Astonishingly, the Department for Transport also accepted in its forecast a 4 per cent. annual compound increase in the costs of the general lighthouse authorities over the next five years. Things got even worse. On 23 February, the Government began a consultation exercise on changes to light dues. Among the proposals were a hike of 6 per cent. net registered tonnes on light dues rates for merchant vessels calling at UK ports from 1 July, a rise in the tonnage cap from 35,000 to 50,000 tonnes and an increased cap on taxable voyages from seven to nine a year. As a result, the maximum charge per call became £20,500.

On the face of it, such adjustments do not seem dramatic. But the impact of the changes will increase the burden of charges on some sectors of the shipping industry by a whopping 115 per cent. Something close to my heart is the impact that such proposals could have on, say, the port of Southampton. I use ports such as Southampton and Cowes each week to get to and from my constituency. The Government assume that deep-sea vessels will continue to call at UK ports, including the busy port of Southampton, regardless of cost. I suggest that that is risky. Shipping companies have already said that they are examining how to reduce their direct calls, and some are considering adjustments in their sailing schedules, so we cannot and must not assume that shipping companies will carry on as usual.

My hon. Friend is making some valuable points, some of which the Department for Transport could make to the Irish Government. On that last point, there is a general economic pressure, of which dues are not a part, to reduce direct calls. However, just in case he is thinking of linking the question of direct calls to the cost of light dues, does he have an economic analysis of how much calls increased as light dues, in effect, halved in real terms over the past two years?

I do not have those figures, but we are always as a consequence pressing for dues to decrease rather than increase.

No one will be surprised to learn that the situation has caused unparalleled outrage among the international and UK shipping communities. News of the additional burden has reached Bombay, Tokyo, Shanghai, New York and all world cities that control major shipping lines. What incalculable damage to our reputation as a leading maritime nation has been inflicted by the proposed tax increase?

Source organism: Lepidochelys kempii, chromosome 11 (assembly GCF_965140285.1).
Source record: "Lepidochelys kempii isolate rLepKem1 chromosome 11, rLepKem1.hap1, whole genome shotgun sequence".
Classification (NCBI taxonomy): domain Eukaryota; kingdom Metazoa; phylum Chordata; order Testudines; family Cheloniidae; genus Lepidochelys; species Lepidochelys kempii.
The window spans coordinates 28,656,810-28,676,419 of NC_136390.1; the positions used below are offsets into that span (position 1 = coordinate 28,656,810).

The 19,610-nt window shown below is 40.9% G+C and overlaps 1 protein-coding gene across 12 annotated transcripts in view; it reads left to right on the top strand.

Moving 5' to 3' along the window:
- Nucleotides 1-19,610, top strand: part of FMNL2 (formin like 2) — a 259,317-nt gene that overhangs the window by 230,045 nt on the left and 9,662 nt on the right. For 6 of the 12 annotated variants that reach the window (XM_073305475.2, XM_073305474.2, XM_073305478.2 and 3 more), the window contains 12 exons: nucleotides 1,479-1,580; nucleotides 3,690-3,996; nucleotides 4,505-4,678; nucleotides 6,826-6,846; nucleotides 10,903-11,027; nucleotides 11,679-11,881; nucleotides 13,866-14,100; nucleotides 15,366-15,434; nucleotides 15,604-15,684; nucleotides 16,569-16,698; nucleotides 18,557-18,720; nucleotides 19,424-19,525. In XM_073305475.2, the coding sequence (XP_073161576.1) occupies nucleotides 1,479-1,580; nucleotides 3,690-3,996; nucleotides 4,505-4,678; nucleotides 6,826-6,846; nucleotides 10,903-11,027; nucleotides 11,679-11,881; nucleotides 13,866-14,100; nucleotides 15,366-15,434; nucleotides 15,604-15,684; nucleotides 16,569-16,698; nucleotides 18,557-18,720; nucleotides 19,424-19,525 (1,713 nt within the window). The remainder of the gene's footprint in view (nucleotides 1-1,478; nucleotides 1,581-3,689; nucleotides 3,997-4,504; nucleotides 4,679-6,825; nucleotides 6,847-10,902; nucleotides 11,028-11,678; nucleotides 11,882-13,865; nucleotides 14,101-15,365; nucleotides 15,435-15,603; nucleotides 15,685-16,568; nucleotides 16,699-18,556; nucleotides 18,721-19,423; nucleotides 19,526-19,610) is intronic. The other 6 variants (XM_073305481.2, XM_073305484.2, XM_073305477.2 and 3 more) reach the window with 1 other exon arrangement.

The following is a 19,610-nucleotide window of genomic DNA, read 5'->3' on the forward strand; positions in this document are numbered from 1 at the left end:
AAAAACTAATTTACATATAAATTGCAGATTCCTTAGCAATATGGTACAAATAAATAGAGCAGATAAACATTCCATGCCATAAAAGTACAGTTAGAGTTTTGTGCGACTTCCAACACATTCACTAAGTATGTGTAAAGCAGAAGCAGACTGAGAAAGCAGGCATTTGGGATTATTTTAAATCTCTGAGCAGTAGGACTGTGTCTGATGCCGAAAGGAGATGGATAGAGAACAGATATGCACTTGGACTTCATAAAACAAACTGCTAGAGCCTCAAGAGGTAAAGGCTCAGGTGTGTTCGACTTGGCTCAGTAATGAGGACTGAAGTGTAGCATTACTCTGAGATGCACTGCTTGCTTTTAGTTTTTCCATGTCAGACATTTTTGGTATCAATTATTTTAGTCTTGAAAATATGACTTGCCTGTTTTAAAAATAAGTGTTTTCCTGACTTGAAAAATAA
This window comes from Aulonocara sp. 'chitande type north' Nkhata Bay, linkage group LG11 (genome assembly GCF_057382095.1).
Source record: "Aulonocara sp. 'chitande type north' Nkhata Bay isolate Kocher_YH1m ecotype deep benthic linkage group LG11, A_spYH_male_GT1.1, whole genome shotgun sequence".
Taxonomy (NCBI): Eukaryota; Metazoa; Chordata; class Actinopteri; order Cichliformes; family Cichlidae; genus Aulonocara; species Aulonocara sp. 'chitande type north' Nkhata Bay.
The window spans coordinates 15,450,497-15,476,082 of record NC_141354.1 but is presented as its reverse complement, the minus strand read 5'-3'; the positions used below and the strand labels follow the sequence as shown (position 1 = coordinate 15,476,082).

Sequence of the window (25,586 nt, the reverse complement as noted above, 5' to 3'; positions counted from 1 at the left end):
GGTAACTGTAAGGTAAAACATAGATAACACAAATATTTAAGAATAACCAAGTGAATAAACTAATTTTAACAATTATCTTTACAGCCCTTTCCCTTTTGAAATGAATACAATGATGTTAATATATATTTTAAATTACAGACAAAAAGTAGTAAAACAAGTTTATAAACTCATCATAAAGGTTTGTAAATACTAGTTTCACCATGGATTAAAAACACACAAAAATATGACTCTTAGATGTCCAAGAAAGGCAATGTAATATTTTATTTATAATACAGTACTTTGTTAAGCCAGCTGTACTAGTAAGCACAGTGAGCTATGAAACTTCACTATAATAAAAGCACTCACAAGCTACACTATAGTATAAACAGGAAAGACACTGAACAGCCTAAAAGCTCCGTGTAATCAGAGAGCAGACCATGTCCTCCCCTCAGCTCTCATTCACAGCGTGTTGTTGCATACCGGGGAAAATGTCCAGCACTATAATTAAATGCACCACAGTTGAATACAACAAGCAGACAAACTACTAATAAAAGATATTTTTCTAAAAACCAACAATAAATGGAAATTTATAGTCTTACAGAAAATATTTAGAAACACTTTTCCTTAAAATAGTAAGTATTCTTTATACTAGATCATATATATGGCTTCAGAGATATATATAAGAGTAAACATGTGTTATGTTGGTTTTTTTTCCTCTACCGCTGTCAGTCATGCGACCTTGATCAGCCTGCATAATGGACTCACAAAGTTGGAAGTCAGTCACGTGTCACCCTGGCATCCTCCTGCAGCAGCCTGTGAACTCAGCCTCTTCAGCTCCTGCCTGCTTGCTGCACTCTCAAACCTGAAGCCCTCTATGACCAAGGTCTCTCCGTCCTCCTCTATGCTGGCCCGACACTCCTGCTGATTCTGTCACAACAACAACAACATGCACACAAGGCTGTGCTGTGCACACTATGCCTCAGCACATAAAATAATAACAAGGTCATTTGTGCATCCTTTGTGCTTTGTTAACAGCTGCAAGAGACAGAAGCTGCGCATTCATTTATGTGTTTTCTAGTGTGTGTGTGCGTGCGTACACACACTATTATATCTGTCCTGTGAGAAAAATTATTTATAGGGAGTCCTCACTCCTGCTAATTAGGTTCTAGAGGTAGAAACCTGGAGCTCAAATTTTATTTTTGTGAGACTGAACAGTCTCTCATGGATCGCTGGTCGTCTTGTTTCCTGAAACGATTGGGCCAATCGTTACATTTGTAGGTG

Will the hon. Gentleman concede that the damage to our international reputation would be incalculably worse were there to be a disaster as a result of not observing the maintenance that is required to ensure that the lighthouse services are maintained at the highest possible level?

That need not happen if the conduct of the process is more reasonable. The Minister is pressing in the wrong direction.

As the hon. Member for Worthing, West (Peter Bottomley) indicated, the costs of lighthouse services have gone down by some 40 per cent. in the past 10 years and have been cut four times. The service is not increasing its costs irresponsibly; rather, it has been acting with the best possible managerial efficiency. Notwithstanding that, there is a 5.6 per cent. cut this year.

The statistics mentioned are of course true, but we must remember that other transport bodies have been expected to reduce their costs. The lights business has been transformed over a generation. Only 10 years ago, substantial numbers of lighthouse keepers were employed, so one would expect there to have been a very large cut in the cost base since that time—[Interruption.]

I am very grateful to you, Mr. Olner.

This is the point: the shipping industry put its faith in the Government to honour the commitments that were made in 2004. They promised to abolish the Irish lights subsidy and to take steps to eliminate the duplication of services provided by the three lighthouse authorities, but they have blatantly failed to honour those commitments. Eliminating the Irish subsidy alone would virtually solve the anticipated deficit in the general lighthouse fund, and requiring the general lighthouse authorities to implement a 5 per cent. cut in operating costs would eliminate the deficit altogether.

I fully support the efforts of the noble Lord Berkeley, who has introduced a Bill in the other place that would require the Government to remove the Irish subsidy and rationalise the three general lighthouse authorities.

Just because I am a great believer in plain English, does rationalisation mean amalgamation? If it does, many people will think that the first thing that the new organisation would have to do is set up three different control centres.

That could be a consequence. Whether the authorities are rationalised, improved or abolished, the point is getting the costs down. I hope the Government will take the proposal seriously and that they will support such a measure. It could be introduced early in the next Session. The Minister will tell us that he is in negotiations with his counterpart in the Irish Republic, but before any such proposal can be made, will he make the notes of the meetings and frequent updates on the situation available in the Library?